The relationship between burglary, crime rates and "fear of crime" measures: a thesis presented in partial fulfilment of the requirements for the degree of Master of Arts in Psychology at Massey University

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Massey University
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"Fear of crime" is an area that has attracted considerable research attention in recent decades. The primary aim of the present study was to examine the influence of crime-related predictors on perceptions and behaviours relevant to domestic burglary - a crime traditionally deemed to be of little importance. The 153 subjects were selected on the basis of victimization status. Subjects were divided into three groups - victims of domestic burglary, indirect victims of domestic burglary and nonvictims. A severity index was developed to investigate the influence of burglaries of different severities. Subjects were also selected from three areas of Palmerston North, representative of high, medium and low burglary risk areas. "Fear of crime" measures included responses to crime perceptions measures and protective actions engaged in. Crime perceptions measures included an individual's assessment of his/her perceived likelihood of future victimization and assessments of the base rate of burglary. Results did not support the presence of victimization effects. There were no significant differences on any of the variables between victims, indirect victims and nonvictims, despite estimations tending in the expected directions. The definition of a victim used in the current study (up to one year post-burglary) may have been insensitive to the presence of victimization effects. Future research should address this issue. Despite no significant findings pertaining to the severity index this is also an area identified as requiring further investigation. The burglary rate of an area had no influence on one's assessment of personal vulnerability. However, respondents were aware of the relative "safety" (in terms of burglary rates) of their neighbourhoods and generally viewed their own neighbourhood as being "safer" than Palmerston North as a whole. Despite this realistic appraisal of relative burglary rates, estimates of burglary rates were far in excess of the official incidence of burglary. Future research should address why these estimates were so inflated and what are the implications of these findings. Results about protective actions revealed that on the whole the public was ill­ informed about options available to them, and that there was considerable variability in the number of protective actions undertaken. The results of the present study indicate that a neighbourhood level approach to crime prevention and information dissemination would be most appropriate.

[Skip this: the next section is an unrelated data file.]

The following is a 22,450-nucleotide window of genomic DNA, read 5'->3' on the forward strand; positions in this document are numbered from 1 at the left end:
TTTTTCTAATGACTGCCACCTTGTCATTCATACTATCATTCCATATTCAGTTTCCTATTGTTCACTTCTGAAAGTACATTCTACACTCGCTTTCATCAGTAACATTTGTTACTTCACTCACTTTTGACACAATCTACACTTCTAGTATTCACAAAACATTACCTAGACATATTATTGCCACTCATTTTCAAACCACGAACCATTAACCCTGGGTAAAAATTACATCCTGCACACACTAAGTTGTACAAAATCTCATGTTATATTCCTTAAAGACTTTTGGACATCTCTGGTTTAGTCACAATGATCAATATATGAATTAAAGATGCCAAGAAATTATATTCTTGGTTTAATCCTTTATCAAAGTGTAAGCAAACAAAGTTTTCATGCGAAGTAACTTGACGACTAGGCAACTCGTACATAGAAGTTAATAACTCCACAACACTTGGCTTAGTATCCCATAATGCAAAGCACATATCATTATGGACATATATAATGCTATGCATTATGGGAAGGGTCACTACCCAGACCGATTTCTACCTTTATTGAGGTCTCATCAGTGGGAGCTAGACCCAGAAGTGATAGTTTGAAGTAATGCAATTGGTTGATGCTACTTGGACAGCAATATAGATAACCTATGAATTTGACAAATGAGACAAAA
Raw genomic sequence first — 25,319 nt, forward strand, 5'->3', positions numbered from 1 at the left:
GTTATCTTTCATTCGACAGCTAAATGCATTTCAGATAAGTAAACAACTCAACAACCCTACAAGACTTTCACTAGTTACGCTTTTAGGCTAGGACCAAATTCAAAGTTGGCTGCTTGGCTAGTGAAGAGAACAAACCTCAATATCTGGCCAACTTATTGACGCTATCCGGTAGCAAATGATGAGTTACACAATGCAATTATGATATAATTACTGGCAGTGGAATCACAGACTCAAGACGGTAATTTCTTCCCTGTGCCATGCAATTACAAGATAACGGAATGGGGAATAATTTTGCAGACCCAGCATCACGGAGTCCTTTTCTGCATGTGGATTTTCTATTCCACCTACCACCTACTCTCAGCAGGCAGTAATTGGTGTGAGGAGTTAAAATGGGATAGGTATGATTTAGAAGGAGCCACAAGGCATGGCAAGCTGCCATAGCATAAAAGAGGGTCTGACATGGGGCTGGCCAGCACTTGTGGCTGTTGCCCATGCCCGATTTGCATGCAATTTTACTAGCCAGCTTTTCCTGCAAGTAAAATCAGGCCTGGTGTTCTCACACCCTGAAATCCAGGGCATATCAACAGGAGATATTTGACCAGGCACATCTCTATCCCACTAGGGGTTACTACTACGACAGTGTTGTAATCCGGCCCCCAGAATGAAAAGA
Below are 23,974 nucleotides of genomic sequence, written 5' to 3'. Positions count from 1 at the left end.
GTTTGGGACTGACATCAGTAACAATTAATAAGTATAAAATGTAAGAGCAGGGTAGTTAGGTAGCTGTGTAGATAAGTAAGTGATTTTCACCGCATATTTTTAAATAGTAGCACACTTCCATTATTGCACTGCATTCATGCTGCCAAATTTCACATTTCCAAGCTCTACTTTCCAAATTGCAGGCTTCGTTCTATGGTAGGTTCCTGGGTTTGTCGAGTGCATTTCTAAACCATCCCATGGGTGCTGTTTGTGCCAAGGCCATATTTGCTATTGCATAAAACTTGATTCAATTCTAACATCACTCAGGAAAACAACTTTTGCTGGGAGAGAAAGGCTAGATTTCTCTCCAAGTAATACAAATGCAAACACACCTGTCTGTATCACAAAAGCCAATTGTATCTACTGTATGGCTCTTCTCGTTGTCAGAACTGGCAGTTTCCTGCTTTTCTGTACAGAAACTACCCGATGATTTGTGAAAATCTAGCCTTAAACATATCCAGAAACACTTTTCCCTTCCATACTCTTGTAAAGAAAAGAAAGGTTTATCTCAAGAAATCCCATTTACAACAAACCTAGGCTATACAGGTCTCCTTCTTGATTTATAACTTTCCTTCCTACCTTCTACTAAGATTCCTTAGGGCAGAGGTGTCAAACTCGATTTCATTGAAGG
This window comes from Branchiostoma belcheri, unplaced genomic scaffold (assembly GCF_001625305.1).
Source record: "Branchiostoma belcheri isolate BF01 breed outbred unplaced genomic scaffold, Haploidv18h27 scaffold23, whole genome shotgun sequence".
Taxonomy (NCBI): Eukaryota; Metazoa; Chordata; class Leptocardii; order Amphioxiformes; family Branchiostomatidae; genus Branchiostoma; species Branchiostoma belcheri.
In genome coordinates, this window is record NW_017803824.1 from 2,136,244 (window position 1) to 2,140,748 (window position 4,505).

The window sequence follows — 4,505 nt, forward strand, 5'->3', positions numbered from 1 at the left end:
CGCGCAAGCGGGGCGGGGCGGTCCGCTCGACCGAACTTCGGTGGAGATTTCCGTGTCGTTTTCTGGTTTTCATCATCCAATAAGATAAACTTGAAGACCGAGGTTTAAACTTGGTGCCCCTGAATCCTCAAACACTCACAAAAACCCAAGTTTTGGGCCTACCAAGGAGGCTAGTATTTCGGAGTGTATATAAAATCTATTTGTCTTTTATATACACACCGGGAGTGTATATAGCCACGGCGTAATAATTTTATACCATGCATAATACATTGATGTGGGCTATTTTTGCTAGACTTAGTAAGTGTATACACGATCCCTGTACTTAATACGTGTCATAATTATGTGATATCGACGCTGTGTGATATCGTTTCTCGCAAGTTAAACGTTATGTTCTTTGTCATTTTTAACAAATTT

New Zealand, Fear of crime, Victims of crimes surveys, Burglary